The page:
By Timothy B. Wheeler, The Baltimore Sun
7:48 PM EDT, June 27, 2014
Carroll County has agreed to pay a $40,000 penalty after a federally led inspection found the county had failed to properly protect its streams and waterways from polluted stormwater runoff.
The Environmental Protection Agency announced earlier this week it had reached a settlement with the county, in which local officials agreed to pay the fine and correct federal water pollution violations found more than two years ago.
The agency accused the county of failing to identify all the outfalls where stormwater runs into streams and rivers, not inspecting construction sites often enough, failing to check all county facilities for runoff controls and not providing a hotline for residents to report illegal discharges into storm drains.
"We want to be sure that these municipalities are properly managing stormwater," said Michelle Price-Fay, chief of the discharge permit enforcement branch in the EPA's Philadelphia regional office.
Runoff can damage streams, she noted, causing erosion and fouling the water with pollutants and toxic materials.
The agency is making an effort to check on local stormwater controls in Maryland and neighboring states, Price-Fay explained, because of the role runoff plays in polluting the Chesapeake Bay. The EPA fined Baltimore City and Anne Arundel and Harford counties in 2010 for similar failures.
Thomas S. Devilbiss, Carroll County's deputy director of land use, planning and development, played down the significance of the shortcomings cited. He said the team of inspectors from the EPA and the Maryland Department of the Environment did not find any actual pollution occurring, just administrative problems with documenting how the county was riding herd on stormwater runoff.
"This was a tough one to swallow because we run a very good program here," Devilbiss said. "Nothing's perfect in the world. If it takes a little longer to do some inspections — if it slips by — most of the time that's not a significant issue. But the things they found they found, I'm not disputing."
Federal regulators originally cited the county last year for eight violations, with a maximum penalty of $177,000, but narrowed their complaint to four alleged violations in settling the case. County officials had challenged the accuracy or significance of several findings.
Inspectors pointed to two cases where county staff did not check construction sites every two weeks, saying the county failed to make sure building projects kept rain from washing mud into streams. They also pointed to a case where the county failed to threaten court action when problems found at one site went uncorrected for seven months.
In a letter replying to the EPA's findings, Devilbiss called the tardy inspections "isolated incidents" and the slow enforcement "a rare occurrence."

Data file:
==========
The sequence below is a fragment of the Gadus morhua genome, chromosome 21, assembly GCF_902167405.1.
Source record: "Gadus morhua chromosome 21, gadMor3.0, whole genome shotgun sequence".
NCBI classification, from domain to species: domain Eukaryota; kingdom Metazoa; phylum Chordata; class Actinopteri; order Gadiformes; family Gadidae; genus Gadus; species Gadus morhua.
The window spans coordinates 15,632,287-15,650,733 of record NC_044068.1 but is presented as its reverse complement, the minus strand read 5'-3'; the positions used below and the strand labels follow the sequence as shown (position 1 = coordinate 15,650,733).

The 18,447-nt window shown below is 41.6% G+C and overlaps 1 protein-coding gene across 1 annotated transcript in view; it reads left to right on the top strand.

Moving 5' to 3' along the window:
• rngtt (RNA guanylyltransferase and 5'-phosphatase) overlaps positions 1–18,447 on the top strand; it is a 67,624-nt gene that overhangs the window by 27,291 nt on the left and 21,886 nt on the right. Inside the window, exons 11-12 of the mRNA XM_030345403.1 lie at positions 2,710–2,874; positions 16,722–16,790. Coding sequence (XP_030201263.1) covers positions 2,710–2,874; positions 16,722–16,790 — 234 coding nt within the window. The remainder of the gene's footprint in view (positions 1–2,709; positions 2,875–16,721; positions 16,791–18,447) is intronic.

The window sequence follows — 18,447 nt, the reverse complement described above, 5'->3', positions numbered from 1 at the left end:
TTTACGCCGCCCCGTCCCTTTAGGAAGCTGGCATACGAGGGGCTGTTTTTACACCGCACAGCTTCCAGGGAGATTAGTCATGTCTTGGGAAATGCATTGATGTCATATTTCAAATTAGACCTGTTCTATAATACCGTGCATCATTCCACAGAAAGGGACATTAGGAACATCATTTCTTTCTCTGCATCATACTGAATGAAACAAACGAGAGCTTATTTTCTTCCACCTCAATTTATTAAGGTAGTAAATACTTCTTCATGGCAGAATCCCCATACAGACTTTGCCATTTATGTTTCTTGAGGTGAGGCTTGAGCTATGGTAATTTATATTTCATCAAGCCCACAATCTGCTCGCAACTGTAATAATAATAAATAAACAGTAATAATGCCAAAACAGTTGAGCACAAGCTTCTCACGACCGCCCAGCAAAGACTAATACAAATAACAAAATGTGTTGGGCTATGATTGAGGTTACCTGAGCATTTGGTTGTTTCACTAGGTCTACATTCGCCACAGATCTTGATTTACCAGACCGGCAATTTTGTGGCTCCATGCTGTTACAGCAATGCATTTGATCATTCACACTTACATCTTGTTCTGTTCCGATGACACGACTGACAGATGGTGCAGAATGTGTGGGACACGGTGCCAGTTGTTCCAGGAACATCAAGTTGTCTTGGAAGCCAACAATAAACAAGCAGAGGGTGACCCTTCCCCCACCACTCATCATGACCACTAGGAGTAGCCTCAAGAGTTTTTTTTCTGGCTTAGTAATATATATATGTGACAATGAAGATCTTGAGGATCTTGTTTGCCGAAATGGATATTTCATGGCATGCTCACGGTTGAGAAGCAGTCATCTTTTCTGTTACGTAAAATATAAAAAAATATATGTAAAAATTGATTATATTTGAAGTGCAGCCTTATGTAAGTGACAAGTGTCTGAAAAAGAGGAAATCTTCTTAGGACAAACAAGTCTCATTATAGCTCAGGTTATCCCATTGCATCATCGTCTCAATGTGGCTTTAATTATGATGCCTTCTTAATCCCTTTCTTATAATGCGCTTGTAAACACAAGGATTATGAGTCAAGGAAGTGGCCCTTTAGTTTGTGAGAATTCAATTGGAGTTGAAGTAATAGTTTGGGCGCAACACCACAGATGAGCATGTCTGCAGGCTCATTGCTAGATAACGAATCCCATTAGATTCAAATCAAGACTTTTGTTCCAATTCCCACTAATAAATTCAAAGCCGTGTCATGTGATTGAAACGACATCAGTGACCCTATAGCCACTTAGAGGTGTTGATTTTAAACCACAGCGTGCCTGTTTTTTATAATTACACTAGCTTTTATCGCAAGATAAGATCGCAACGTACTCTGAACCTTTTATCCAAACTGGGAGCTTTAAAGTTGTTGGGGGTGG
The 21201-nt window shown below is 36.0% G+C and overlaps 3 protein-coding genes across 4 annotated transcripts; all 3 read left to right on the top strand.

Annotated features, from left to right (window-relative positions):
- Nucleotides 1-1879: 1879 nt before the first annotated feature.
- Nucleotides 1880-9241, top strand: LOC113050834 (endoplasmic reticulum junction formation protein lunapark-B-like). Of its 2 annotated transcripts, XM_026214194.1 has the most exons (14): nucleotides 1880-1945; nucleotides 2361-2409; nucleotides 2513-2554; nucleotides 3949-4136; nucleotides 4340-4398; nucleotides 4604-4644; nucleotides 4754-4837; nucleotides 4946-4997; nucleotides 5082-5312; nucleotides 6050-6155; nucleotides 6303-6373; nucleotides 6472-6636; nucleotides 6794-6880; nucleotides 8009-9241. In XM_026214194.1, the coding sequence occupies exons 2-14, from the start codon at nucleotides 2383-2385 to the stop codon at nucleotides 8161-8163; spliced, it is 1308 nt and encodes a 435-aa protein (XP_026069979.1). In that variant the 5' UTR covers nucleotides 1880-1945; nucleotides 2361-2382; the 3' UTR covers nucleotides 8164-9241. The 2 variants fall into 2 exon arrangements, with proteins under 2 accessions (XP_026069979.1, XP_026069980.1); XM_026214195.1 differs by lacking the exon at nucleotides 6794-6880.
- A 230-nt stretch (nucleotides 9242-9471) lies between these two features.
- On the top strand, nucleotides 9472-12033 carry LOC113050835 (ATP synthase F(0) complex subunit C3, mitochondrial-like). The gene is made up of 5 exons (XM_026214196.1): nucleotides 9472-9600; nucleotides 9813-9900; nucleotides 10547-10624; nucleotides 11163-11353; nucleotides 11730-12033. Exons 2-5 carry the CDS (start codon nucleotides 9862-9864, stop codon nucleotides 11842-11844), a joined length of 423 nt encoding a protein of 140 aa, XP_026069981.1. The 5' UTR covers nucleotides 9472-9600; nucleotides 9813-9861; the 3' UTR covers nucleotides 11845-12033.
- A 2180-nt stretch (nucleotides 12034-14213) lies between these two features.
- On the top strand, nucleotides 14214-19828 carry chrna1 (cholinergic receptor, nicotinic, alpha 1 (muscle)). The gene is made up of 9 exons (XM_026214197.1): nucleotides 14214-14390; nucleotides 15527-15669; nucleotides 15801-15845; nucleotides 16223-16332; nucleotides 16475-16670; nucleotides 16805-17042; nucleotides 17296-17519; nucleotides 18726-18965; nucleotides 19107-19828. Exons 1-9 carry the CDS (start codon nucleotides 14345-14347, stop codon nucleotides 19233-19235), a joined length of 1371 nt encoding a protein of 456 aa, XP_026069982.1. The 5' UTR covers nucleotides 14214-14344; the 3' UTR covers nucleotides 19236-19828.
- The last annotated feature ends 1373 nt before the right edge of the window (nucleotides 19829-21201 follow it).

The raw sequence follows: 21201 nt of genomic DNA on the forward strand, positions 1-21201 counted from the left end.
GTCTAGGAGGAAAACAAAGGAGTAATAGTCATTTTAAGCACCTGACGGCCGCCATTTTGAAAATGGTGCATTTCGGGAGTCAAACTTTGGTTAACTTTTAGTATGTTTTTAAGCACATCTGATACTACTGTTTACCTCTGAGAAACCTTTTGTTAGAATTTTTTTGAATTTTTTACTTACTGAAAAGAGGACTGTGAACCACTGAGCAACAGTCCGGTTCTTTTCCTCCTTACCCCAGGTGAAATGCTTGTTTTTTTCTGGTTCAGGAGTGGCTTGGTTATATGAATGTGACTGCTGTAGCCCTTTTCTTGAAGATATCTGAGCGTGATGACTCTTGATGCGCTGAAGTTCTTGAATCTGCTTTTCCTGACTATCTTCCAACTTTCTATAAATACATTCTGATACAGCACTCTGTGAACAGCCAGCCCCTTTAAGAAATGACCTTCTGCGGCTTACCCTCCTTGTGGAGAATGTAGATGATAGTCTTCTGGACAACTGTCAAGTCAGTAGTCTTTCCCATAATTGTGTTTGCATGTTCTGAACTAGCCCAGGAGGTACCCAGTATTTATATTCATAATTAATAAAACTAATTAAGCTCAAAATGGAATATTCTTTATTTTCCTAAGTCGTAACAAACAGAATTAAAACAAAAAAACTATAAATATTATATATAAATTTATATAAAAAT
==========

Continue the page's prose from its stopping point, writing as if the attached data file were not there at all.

The federal agency also pointed out that the county had not taken steps to prevent stormwater runoff from two closed landfills, and that potential pollution problems were seen at an active landfill and at the county's maintenance facility. Inspectors noted that excessive use of herbicide at the county's regional airport had denuded a hillside, making it vulnerable to erosion.
Devilbiss wrote that the county promptly corrected issues at its own facilities, including a "significant reduction" of herbicide to control vegetation.
"We have made changes to our program and done some things beyond the inspection," he said in an interview.
The case played out amid a controversy over Carroll County's refusal to comply with a new state law requiring it to levy a stormwater management fee on property owners. Maryland lawmakers in 2012 ordered Baltimore City and the state's nine largest counties to impose fees to help pay for expanded stormwater pollution control efforts. Opponents decried the fee requirement as a "rain tax."
County officials won the state's approval to skip the fee, promising to set aside general tax revenues for stormwater projects. Maryland lawmakers inserted a waiver from the fee requirement for Carroll and Frederick counties in budget legislation adopted this year.
"I find it interesting that this was all going on while they were trying to get their little carve-out and portrayed themselves as the poster child for stormwater management," said Alison Prost, Maryland director for the Chesapeake Bay Foundation.
Devilbiss said federal and state inspectors found no fault with the county's plan for financing its stormwater pollution control efforts. But Price-Fay said her agency's review had not dealt with that issue.
Prost said this week's announcement indicates to her that "there is much more work to be done" both by the state and the county on stormwater. She said the permits that the state issues to local governments spelling out stormwater control requirements need to be stronger and more transparent "so that we're not waiting five years into a permit before we discover there's a problem."
Carroll County's stormwater permit was seven years old — two years past its expiration date — when the inspection occurred. The state has not conducted its own review of Carroll's stormwater program since 1992, despite a state law requiring it be done every three years.
Jay Apperson, a spokesman for the MDE, said state officials keep tabs on the county by reviewing its annual reports on what it's doing to prevent stormwater pollution and ensure runoff controls on development.
Reviews have been curtailed because of limited staff, he said, but the agency is in the process of adding more resources to oversee local efforts.
The MDE released a new draft stormwater permit for Carroll County on Friday, which would require it to treat more runoff from existing streets and parking lots, work to keep litter from getting into streams and apply stricter stormwater controls on new and redevelopment projects.
Copyright © 2014, The Baltimore Sun